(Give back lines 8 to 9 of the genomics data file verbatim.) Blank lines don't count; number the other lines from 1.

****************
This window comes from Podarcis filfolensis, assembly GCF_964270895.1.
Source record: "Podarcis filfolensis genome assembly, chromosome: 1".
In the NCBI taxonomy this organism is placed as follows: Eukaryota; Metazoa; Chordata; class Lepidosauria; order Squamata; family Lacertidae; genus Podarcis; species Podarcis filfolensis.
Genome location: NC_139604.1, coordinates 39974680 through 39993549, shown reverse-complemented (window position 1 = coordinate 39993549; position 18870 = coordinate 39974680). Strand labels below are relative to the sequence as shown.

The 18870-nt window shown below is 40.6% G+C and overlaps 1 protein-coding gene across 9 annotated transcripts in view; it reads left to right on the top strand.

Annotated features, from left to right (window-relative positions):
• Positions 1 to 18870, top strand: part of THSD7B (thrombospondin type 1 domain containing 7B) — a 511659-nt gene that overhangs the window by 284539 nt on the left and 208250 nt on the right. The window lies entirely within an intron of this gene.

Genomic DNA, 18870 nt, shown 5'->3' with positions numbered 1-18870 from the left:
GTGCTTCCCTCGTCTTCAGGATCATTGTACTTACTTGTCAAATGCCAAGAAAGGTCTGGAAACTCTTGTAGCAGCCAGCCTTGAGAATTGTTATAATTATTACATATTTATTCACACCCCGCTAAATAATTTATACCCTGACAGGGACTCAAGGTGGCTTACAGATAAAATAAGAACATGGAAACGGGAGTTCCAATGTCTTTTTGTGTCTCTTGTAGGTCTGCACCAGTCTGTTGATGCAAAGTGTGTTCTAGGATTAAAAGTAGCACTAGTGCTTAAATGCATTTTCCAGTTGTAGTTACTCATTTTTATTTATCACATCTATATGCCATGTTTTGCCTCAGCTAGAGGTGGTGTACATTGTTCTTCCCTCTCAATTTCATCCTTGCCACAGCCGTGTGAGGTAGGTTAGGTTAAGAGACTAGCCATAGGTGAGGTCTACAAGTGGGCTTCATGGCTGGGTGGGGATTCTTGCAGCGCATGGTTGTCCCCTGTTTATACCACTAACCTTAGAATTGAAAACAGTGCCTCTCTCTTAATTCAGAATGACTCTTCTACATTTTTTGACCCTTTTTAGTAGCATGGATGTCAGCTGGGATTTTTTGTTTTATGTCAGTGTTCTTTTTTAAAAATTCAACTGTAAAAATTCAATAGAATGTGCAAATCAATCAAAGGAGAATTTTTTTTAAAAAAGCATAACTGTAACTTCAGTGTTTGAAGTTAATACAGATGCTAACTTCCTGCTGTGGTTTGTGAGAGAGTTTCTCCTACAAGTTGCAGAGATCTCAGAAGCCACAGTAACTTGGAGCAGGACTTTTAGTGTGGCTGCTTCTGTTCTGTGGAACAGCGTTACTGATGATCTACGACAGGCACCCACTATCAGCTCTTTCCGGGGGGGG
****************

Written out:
Genomic DNA, 18870 nt, shown 5'->3' with positions numbered 1-18870 from the left:
GTGCTTCCCTCGTCTTCAGGATCATTGTACTTACTTGTCAAATGCCAAGAAAGGTCTGGAAACTCTTGTAGCAGCCAGCCTTGAGAATTGTTATAATTATTACATATTTATTCACACCCCGCTAAATAATTTATACCCTGACAGGGACTCAAGGTGGCTTACAGATAAAATAAGAACATGGAAACGGGAGTTCCAATGTCTTTTTGTGTCTCTTGTAGGTCTGCACCAGTCTGTTGATGCAAAGTGTGTTCTAGGATTAAAAGTAGCACTAGTGCTTAAATGCATTTTCCAGTTGTAGTTACTCATTTTTATTTATCACATCTATATGCCATGTTTTGCCTCAGCTAGAGGTGGTGTACATTGTTCTTCCCTCTCAATTTCATCCTTGCCACAGCCGTGTGAGGTAGGTTAGGTTAAGAGACTAGCCATAGGTGAGGTCTACAAGTGGGCTTCATGGCTGGGTGGGGATTCTTGCAGCGCATGGTTGTCCCCTGTTTATACCACTAACCTTAGAATTGAAAACAGTGCCTCTCTCTTAATTCAGAATGACTCTTCTACATTTTTTGACCCTTTTTAGTAGCATGGATGTCAGCTGGGATTTTTTGTTTTATGTCAGTGTTCTTTTTTAAAAATTCAACTGTAAAAATTCAATAGAATGTGCAAATCAATCAAAGGAGAATTTTTTTTAAAAAAGCATAACTGTAACTTCAGTGTTTGAAGTTAATACAGATGCTAACTTCCTGCTGTGGTTTGTGAGAGAGTTTCTCCTACAAGTTGCAGAGATCTCAGAAGCCACAGTAACTTGGAGCAGGACTTTTAGTGTGGCTGCTTCTGTTCTGTGGAACAGCGTTACTGATGATCTACGACAGGCACCCACTATCAGCTCTTTCCGGGGGGGG